Stock Week Ahead: Oil Still Good for Energy Stocks

Energy stocks fell last week as oil prices fell. But crude prices are still up almost 20% so far in 2022, making the sector one of the few bright spots in the market this year. (Actually an oil stock with the symbol FANG, Diamondback Energy (CROC)is up 25%).
Two of the leading exchange-traded funds in the energy sector, the SPDR Energy Select Sector Fund (XLE) and the iShares US Energy ETF (IYE)are each up more than 45%.
western oil (OXY)an energy company backed by Warren Buffett Berkshire Hathaway (BRKB), is up almost 140% this year. That makes it by far the best performing stock in the S&P 500. (Berkshire currently owns about 20% of Occidental, and US federal regulators recently approved a request from Berkshire to take a 50% stake).
Berkshire is also a major investor in Chevron (CLC), which has risen more than 30% this year and is the top Dow Jones stock. And the top ten S&P 500 stocks are all in the oil sector, including Hesse (IT IS), ExxonMobi (XOM)ground Conoco Phillips (COP).
Meanwhile, Facebook’s parent meta-platforms, Apple (AAPL), Amazon (AMZN), netflix (NFLX) and owner of Google Alphabet (GOOGL) are all significantly lower.
Technologies are not the only part of the market that is in shock. Most major stocks are in the red this year. Same goes for meme stocks CMA (CMA), Bed bath and beyond (BBBY) and GameStop (EMG). Bitcoin and other cryptos also fell. This is why the performance of oil stocks really stands out.

Some experts believe the boom in energy stocks is still in its early stages, despite this year’s big move.

“The oil sector has long benefited from structural tailwinds,” said Matt Cole, chief product and investment officer at Strive Asset Management. “There is a shortage of supply, so there is always a bullish case.”

Strive has a new US energy ETF that has the ticker symbol DRLL. The fund is passively managed and tracks a leading oil stock index. Exxon Mobil, Chevron and ConocoPhillips are the largest holdings.

Cole isn’t too concerned about the recent pullback in energy prices. He said that as long as oil costs remain high, energy companies should hit the cash.

Monday’s big meeting of OPEC+ countries could also give crude prices a boost. There is speculation that oil-producing countries could reduce their crude production.
Cole also isn’t worried that the recent weakness in oil prices is a sign of weaker demand. The price swings may be more due to a stronger dollar, which generally lowers commodity prices. Fears of an impending recession in the United States have also started to fade thanks to a still resilient labor market and stabilizing inflationary pressures.

In other words, oil prices should remain stable. This may not be a repeat of 2008, when crude prices plunged into the depths of the Great Recession/global financial crisis.

“You don’t need crude prices to rise. They just need to stay supported at a relatively high level and energy companies will be massively profitable,” Cole said.

To that end, analysts currently forecast Exxon Mobil to report annual earnings of nearly $53 billion for 2022. That’s more than double last year’s earnings. Chevron’s net income is also expected to more than double, to $36.2 billion.

“Energy stocks remain the best bet because as long as oil prices remain above $80 a barrel, they will continue to post record sales and earnings,” Louis Navellier, chairman of Navellier & Associates, said in a statement. report. He also noted that the stocks are trading at fairly low valuations based on earnings estimates and are also paying big dividends.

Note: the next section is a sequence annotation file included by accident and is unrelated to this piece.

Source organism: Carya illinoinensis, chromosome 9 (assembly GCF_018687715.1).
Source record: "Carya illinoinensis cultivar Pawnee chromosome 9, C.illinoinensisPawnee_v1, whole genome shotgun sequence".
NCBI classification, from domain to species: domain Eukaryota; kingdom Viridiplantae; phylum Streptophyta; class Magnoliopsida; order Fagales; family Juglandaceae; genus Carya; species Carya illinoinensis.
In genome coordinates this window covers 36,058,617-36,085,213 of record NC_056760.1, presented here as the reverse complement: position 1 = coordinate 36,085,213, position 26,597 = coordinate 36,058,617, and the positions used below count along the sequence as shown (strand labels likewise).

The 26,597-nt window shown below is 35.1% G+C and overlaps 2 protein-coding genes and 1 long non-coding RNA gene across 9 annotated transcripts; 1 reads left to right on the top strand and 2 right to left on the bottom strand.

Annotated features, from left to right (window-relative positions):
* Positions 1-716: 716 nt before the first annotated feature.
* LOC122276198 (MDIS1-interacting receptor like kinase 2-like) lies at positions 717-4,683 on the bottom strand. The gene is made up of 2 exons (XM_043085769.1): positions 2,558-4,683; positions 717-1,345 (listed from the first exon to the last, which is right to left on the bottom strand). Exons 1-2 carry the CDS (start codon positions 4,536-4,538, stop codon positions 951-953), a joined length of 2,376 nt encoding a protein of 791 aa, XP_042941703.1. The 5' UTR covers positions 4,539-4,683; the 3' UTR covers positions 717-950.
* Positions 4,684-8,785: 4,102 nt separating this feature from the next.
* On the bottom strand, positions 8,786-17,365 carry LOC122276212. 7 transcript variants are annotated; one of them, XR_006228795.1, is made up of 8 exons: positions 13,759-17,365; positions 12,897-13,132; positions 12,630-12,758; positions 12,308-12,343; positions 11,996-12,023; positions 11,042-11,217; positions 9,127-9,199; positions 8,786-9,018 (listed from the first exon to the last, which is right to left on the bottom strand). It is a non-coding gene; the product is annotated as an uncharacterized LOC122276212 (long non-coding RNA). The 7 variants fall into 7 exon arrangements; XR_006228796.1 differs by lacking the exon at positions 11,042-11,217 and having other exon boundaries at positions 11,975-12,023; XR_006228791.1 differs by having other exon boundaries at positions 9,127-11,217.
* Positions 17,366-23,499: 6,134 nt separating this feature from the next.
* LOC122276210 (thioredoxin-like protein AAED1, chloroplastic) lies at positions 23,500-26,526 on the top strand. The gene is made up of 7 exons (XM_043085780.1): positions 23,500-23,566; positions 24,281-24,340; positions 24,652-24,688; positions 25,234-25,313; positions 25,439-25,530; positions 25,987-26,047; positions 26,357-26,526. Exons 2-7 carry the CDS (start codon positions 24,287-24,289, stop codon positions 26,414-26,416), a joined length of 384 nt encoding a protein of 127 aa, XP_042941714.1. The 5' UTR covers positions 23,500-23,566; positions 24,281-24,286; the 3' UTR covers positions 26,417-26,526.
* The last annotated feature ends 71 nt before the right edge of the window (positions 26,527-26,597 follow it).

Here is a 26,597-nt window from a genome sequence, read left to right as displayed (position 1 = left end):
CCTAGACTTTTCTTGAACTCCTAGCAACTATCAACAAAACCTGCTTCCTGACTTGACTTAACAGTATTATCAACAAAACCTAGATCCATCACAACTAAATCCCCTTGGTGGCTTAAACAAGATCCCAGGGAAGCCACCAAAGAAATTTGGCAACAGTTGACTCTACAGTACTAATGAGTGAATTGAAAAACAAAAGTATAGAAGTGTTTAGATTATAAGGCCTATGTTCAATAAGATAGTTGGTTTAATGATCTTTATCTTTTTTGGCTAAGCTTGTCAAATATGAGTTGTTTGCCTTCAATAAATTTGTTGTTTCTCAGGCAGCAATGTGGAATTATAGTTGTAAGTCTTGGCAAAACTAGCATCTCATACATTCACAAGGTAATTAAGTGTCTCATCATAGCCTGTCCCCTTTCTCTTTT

Exxon, for example, is trading for less than eight times the 2022 earnings forecast, a huge discount to the broader market. The S&P 500 is valued at around 19 times this year’s earnings projections. Exxon also pays a dividend that yields nearly 3.8%, compared to a yield of around 3.2% for a 10-year US Treasury note.

Cole also said investors should definitely pay attention to the fact that Buffett recently made a big bet on oil stocks.

“Buffett’s legacy was finding profitable businesses and buying them when they were extremely cheap,” he said. “And I think that’s the environment for that with rising interest rates.”

Could the new iPhones boost Apple stock?

Buffett is also a huge Apple fan. Berkshire has a stake of more than 5.5% in the company, making it the iPhone maker’s second-largest holder, behind mutual fund giant Vanguard.

Apple’s stock, like other technologies, is down this year. But the shares are only about 10%. This is a lower drop than other FAANGs. Apple also didn’t fall as much as the Dow Jones, S&P 500 and Nasdaq.
Here's what could drive up the prices of the newest iPhones
And there could be more good news on the horizon for Apple. The company is hosting an event on Wednesday and is expected to widely unveil its new iPhone 14.

Apple shares tend to be volatile on product announcement day, often falling after the news is released. But make no mistake. Investors are eager to see a new line of phones as it should boost the company’s revenue and sales.

The launch of the iPhone 14 could also give fresh impetus to Apple’s lucrative services division, which includes subscriptions for things like Apple Music, iCloud and Apple TV+. Services revenue accounted for nearly 25% of Apple’s overall sales in its most recent quarter.


Monday: US stock exchange closed for Labor Day; OPEC+ meeting; the new British Prime Minister will be appointed

Tuesday: US ISM Services Index

Wednesday: Apple event; US trade balance; American Beige Book; China trade data; Earnings of Nio (NIO) and GameStop
Thursday: Fed Chairman Jerome Powell speaks at the Cato Institute; weekly jobless claims in the United States; ECB rate decision; GDP of Japan; Earnings of HR (HR) and DocuSign (DOCUMENT)
Friday: inflation in China; EU meeting on energy crisis; Earnings of Kroger (KR)

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